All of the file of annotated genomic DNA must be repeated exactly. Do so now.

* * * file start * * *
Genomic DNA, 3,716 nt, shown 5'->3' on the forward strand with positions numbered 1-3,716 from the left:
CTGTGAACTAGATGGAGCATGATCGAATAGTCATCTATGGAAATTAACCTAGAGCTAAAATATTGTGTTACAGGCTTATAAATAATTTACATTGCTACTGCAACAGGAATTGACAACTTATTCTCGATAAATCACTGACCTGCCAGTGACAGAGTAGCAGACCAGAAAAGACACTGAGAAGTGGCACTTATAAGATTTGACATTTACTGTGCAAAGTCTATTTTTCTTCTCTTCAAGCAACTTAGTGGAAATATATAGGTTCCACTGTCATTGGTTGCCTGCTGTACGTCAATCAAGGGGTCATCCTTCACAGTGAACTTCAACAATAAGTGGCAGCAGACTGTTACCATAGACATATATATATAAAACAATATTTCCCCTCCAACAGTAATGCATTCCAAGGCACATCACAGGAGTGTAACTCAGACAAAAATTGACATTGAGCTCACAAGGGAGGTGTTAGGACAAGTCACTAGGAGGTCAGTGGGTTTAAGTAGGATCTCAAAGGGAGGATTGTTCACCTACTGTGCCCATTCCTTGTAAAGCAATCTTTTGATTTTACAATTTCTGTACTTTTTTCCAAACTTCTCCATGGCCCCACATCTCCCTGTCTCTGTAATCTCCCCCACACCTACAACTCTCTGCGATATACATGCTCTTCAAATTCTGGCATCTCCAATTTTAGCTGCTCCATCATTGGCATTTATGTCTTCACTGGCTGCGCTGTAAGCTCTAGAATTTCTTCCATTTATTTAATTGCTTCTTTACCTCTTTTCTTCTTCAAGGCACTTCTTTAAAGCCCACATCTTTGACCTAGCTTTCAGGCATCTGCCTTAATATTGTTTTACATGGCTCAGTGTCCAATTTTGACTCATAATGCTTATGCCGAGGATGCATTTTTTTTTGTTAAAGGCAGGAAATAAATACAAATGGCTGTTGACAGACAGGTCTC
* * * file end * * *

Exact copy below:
Genomic DNA, 3,716 nt, shown 5'->3' on the forward strand with positions numbered 1-3,716 from the left:
CTGTGAACTAGATGGAGCATGATCGAATAGTCATCTATGGAAATTAACCTAGAGCTAAAATATTGTGTTACAGGCTTATAAATAATTTACATTGCTACTGCAACAGGAATTGACAACTTATTCTCGATAAATCACTGACCTGCCAGTGACAGAGTAGCAGACCAGAAAAGACACTGAGAAGTGGCACTTATAAGATTTGACATTTACTGTGCAAAGTCTATTTTTCTTCTCTTCAAGCAACTTAGTGGAAATATATAGGTTCCACTGTCATTGGTTGCCTGCTGTACGTCAATCAAGGGGTCATCCTTCACAGTGAACTTCAACAATAAGTGGCAGCAGACTGTTACCATAGACATATATATATAAAACAATATTTCCCCTCCAACAGTAATGCATTCCAAGGCACATCACAGGAGTGTAACTCAGACAAAAATTGACATTGAGCTCACAAGGGAGGTGTTAGGACAAGTCACTAGGAGGTCAGTGGGTTTAAGTAGGATCTCAAAGGGAGGATTGTTCACCTACTGTGCCCATTCCTTGTAAAGCAATCTTTTGATTTTACAATTTCTGTACTTTTTTCCAAACTTCTCCATGGCCCCACATCTCCCTGTCTCTGTAATCTCCCCCACACCTACAACTCTCTGCGATATACATGCTCTTCAAATTCTGGCATCTCCAATTTTAGCTGCTCCATCATTGGCATTTATGTCTTCACTGGCTGCGCTGTAAGCTCTAGAATTTCTTCCATTTATTTAATTGCTTCTTTACCTCTTTTCTTCTTCAAGGCACTTCTTTAAAGCCCACATCTTTGACCTAGCTTTCAGGCATCTGCCTTAATATTGTTTTACATGGCTCAGTGTCCAATTTTGACTCATAATGCTTATGCCGAGGATGCATTTTTTTTTGTTAAAGGCAGGAAATAAATACAAATGGCTGTTGACAGACAGGTCTC